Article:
I didn't necessarily expect you to answer the question that way! Is that something that stuck out in your mind when you heard people reacting? How do you take it, when you hear these kinds of things?

AY: As expected! It always happens. It's not the case only for the Dark Souls franchise.

You put out the first version of Dark Souls II, and people seem to like it. It's been embraced. Now, you're moving into Scholar of the First Sin. How do you feel about how the community feels about the game, and how you're doing now?

AY: It's been awhile. They're enjoying it. We really keep an eye on all those online forums out there, and we keep an eye on all the suggestions and questions from the fans. I know there are certain demands about the game features, and we try to reflect all of those suggestions -- as long as they're not against our philosophy of development on the Dark Souls franchise.

The Scholar of the First Sin, we believe this is the answers to their questions and suggestions, at least at this moment. Even the team is not 100 percent satisfied with what they have created previously. That's why we've created this game from the director's cut perspective. Because in the past there were some restrictions, from the various perspectives. And this answers to all the questions and suggestions from fans.

I don't think the Dark Souls franchise would have been so successful if it hadn't had a strong vision from the developers. But as you say, people are very demanding. How do you handle that?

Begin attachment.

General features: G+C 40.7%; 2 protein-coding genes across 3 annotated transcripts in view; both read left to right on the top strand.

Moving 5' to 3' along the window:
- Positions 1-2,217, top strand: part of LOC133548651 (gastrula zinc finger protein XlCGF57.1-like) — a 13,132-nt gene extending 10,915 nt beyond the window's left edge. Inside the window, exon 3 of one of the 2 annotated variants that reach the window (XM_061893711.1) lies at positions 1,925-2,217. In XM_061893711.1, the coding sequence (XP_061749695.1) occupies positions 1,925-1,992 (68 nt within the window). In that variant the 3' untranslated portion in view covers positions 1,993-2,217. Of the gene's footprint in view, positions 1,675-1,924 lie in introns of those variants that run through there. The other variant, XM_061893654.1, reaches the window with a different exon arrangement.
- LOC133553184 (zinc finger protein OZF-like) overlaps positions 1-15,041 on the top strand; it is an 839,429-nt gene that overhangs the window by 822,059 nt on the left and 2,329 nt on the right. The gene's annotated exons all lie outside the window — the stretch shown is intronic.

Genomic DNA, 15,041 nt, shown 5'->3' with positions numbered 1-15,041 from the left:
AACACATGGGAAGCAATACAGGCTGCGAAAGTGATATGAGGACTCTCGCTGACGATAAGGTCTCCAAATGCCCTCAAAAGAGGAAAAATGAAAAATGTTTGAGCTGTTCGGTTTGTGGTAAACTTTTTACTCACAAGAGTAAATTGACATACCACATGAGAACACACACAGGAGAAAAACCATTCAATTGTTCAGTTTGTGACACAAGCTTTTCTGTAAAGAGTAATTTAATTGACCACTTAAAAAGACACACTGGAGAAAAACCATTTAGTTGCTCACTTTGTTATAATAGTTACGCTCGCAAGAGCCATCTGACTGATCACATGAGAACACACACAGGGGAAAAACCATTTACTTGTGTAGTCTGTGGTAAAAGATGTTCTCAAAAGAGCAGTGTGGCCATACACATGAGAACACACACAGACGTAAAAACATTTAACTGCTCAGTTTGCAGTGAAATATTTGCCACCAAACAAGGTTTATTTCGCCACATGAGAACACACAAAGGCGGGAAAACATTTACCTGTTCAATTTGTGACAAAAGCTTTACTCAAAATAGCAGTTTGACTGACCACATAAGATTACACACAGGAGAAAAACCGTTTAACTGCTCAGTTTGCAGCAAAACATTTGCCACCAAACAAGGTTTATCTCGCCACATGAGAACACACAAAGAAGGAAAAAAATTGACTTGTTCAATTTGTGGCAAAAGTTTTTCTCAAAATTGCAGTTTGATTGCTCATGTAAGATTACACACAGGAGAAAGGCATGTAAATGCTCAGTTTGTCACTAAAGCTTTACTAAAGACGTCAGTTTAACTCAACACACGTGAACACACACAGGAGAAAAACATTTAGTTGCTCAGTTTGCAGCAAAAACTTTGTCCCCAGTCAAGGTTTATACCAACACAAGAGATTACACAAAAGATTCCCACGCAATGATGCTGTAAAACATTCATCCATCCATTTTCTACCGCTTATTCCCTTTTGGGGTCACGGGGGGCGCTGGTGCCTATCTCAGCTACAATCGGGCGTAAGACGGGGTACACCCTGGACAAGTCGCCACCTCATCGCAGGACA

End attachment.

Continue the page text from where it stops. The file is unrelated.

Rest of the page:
AY: That's a good question, a tough question! I already did mention about the indirect communication, right? That's something that makes the Dark Souls franchise so unique. That's one of the core features of Dark Souls. That's something we cannot destroy. We will basically stick on it.

[Here, Yoshimura is referring to Dark Souls mechanics such as how players can read messages left by other players, even in the single player game -- but cannot talk to co-op teammates directly, which he discussed before the interview began.]

I'm not sure if this is answering your question, but one thing I want to highlight is that people might have questions or suggestions about the difficulty level of Scholar of the First Sin, when you ask that kind of question. In terms of the difficulty level, I think Scholar of the First Sin is a little bit difficult, because of the number of enemies appearing in the certain scenes simultaneously.